Mama. Oh mom, oh mom, oh mom, oh mom, my 13 year-old moaned.
My stomach hurts so much. Mama, please come.
I wished he’d called for Papa instead. Because Mama was nestled, all snuggled in bed. The heat was turned low and she didn’t want to go.
After a week of late nights, I’d set this Christmas Eve to be my long winter’s sleep.
Mama, please come, he cried again. I rolled over. It was 1:04 a.m. I’d knelt beside his bed at 9 p.m., rubbed his head at 10, and given meds at 11. After which I finished wrapping the gifts—yes, I am that mom—arranged them under the tree, then settled myself in bed.
But I couldn’t ignore his pitiful cry.
So This Is Christmas
Coming, I called with a sigh.
So this is Christmas. I thought as I lay in the dark, groping about for glasses and socks. I forced myself out of my snuggly, warm bed and stumbled shivering toward my son’s groans.
Then it hit me—this is Christmas. Rolling out of a warm bed to help a sick child is closer to the “real meaning of Christmas” than cozy and comfy and Silent Night by candlelight.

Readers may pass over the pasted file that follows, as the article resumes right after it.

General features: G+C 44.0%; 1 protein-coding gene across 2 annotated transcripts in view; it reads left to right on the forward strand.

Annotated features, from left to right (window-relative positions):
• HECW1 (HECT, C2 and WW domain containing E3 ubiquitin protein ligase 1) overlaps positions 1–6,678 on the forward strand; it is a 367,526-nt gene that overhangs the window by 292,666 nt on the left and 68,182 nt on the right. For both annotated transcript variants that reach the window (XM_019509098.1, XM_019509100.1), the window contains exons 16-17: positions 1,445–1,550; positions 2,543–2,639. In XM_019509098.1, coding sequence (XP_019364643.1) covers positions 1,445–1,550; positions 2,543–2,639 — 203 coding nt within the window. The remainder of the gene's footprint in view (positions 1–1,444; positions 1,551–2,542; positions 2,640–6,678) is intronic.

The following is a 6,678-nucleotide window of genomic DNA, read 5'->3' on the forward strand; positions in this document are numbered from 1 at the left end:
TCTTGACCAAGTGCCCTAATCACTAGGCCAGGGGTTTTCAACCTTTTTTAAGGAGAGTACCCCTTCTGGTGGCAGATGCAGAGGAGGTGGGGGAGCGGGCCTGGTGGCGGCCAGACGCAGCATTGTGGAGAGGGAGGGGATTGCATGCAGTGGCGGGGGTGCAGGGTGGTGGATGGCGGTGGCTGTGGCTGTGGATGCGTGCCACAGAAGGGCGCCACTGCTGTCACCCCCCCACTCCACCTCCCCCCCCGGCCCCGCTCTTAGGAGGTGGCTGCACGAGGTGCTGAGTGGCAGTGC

The creed says, “For us and for our salvation he came down.” The King of the Universe condescended. Almighty God came down.
Love Came Down
Paul told the Philippians, Have this mind among yourselves, which is yours in Christ Jesus, who, though he was in the form of God, did not count equality with God a thing to be grasped, but emptied himself, by taking the form of a servant, being born in the likeness of men.
I crawled out of my warm bed to care for a sick, pitiful child. The Son of left the glories of heaven and the warmth of his Father’s side to care for his sin-sick, pitiful children. For our sake, God the Son left heaven for sick, cold earth.
I love how C.S. Lewis explains that.
The Eternal Being, who knows everything and who created the whole universe, became not only a man but a baby, and before that a foetus inside a Woman’s body. If you want to get the hang of it, think how you would like to become a slug or a crab.
A Measure Of Love
Leaving aside our comfort for the sake of others is one measure of love.
Jesus Christ came out of heaven’s bright glory and was wrapped in swaddling cloths and laid in a manger, “because there was no place…in the inn.” My Bible footnote on Luke 2:7 says that he could have been born in a stable or cave, but since mangers were often outdoors, “it’s possible that Jesus was born in the open air.”
Open air or stable or cave—they all sound uncomfortable and cold.
But that is how Love came down.
This post was originally published at AbigailWallace.com.